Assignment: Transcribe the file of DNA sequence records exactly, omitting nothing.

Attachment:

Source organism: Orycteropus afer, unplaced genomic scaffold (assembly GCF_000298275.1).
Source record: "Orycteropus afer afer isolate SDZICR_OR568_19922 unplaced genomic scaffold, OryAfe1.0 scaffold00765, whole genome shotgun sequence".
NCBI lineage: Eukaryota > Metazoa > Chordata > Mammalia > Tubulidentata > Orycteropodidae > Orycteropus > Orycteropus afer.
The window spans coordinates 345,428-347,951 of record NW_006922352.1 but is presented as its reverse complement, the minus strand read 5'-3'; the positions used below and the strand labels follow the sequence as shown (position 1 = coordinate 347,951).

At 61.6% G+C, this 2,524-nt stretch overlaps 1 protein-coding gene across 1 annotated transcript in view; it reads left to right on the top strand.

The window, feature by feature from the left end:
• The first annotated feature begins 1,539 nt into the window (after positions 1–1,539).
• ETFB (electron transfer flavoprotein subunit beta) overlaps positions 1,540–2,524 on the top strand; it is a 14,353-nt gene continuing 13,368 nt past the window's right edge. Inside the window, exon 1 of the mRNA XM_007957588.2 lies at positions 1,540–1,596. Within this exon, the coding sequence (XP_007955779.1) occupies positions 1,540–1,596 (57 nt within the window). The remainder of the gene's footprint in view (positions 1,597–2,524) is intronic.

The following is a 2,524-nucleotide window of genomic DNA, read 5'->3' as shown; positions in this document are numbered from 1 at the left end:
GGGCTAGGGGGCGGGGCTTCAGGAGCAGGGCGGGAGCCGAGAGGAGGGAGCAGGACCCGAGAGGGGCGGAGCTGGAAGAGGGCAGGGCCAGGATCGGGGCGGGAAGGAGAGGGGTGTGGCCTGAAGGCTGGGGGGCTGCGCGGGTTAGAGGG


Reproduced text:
Source organism: Orycteropus afer, unplaced genomic scaffold (assembly GCF_000298275.1).
Source record: "Orycteropus afer afer isolate SDZICR_OR568_19922 unplaced genomic scaffold, OryAfe1.0 scaffold00765, whole genome shotgun sequence".
NCBI lineage: Eukaryota > Metazoa > Chordata > Mammalia > Tubulidentata > Orycteropodidae > Orycteropus > Orycteropus afer.
The window spans coordinates 345,428-347,951 of record NW_006922352.1 but is presented as its reverse complement, the minus strand read 5'-3'; the positions used below and the strand labels follow the sequence as shown (position 1 = coordinate 347,951).

At 61.6% G+C, this 2,524-nt stretch overlaps 1 protein-coding gene across 1 annotated transcript in view; it reads left to right on the top strand.

The window, feature by feature from the left end:
• The first annotated feature begins 1,539 nt into the window (after positions 1–1,539).
• ETFB (electron transfer flavoprotein subunit beta) overlaps positions 1,540–2,524 on the top strand; it is a 14,353-nt gene continuing 13,368 nt past the window's right edge. Inside the window, exon 1 of the mRNA XM_007957588.2 lies at positions 1,540–1,596. Within this exon, the coding sequence (XP_007955779.1) occupies positions 1,540–1,596 (57 nt within the window). The remainder of the gene's footprint in view (positions 1,597–2,524) is intronic.

The following is a 2,524-nucleotide window of genomic DNA, read 5'->3' as shown; positions in this document are numbered from 1 at the left end:
GGGCTAGGGGGCGGGGCTTCAGGAGCAGGGCGGGAGCCGAGAGGAGGGAGCAGGACCCGAGAGGGGCGGAGCTGGAAGAGGGCAGGGCCAGGATCGGGGCGGGAAGGAGAGGGGTGTGGCCTGAAGGCTGGGGGGCTGCGCGGGTTAGAGGG